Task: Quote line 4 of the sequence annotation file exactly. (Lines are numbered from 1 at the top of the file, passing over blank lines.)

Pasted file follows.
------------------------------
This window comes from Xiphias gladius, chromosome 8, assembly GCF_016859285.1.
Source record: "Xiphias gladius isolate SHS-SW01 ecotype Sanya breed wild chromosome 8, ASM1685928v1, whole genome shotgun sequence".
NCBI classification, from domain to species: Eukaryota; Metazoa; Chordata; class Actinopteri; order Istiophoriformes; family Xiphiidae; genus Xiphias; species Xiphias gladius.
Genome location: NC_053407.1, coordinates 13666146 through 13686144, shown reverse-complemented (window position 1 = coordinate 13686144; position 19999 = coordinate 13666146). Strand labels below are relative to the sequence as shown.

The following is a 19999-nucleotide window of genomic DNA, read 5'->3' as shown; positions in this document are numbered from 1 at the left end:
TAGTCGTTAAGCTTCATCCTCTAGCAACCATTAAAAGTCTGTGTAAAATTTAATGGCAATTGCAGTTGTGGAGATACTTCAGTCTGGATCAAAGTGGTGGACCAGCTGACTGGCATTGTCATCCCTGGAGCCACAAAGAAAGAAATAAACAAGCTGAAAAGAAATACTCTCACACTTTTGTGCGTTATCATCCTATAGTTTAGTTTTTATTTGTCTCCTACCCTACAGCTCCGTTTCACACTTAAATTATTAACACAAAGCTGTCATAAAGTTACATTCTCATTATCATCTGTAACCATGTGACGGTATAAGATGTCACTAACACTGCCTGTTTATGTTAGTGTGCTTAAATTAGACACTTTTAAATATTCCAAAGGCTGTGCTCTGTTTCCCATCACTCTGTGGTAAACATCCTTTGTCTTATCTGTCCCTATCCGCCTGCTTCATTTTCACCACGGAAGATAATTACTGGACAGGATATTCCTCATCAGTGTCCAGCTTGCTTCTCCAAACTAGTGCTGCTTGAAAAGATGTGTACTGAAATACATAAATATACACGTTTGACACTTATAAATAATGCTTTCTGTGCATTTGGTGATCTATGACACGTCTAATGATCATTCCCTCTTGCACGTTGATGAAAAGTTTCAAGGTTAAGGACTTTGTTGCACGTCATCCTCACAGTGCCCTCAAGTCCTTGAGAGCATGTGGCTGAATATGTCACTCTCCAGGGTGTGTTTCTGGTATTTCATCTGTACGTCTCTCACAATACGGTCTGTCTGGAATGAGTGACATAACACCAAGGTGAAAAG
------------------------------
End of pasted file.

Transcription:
Genome location: NC_053407.1, coordinates 13666146 through 13686144, shown reverse-complemented (window position 1 = coordinate 13686144; position 19999 = coordinate 13666146). Strand labels below are relative to the sequence as shown.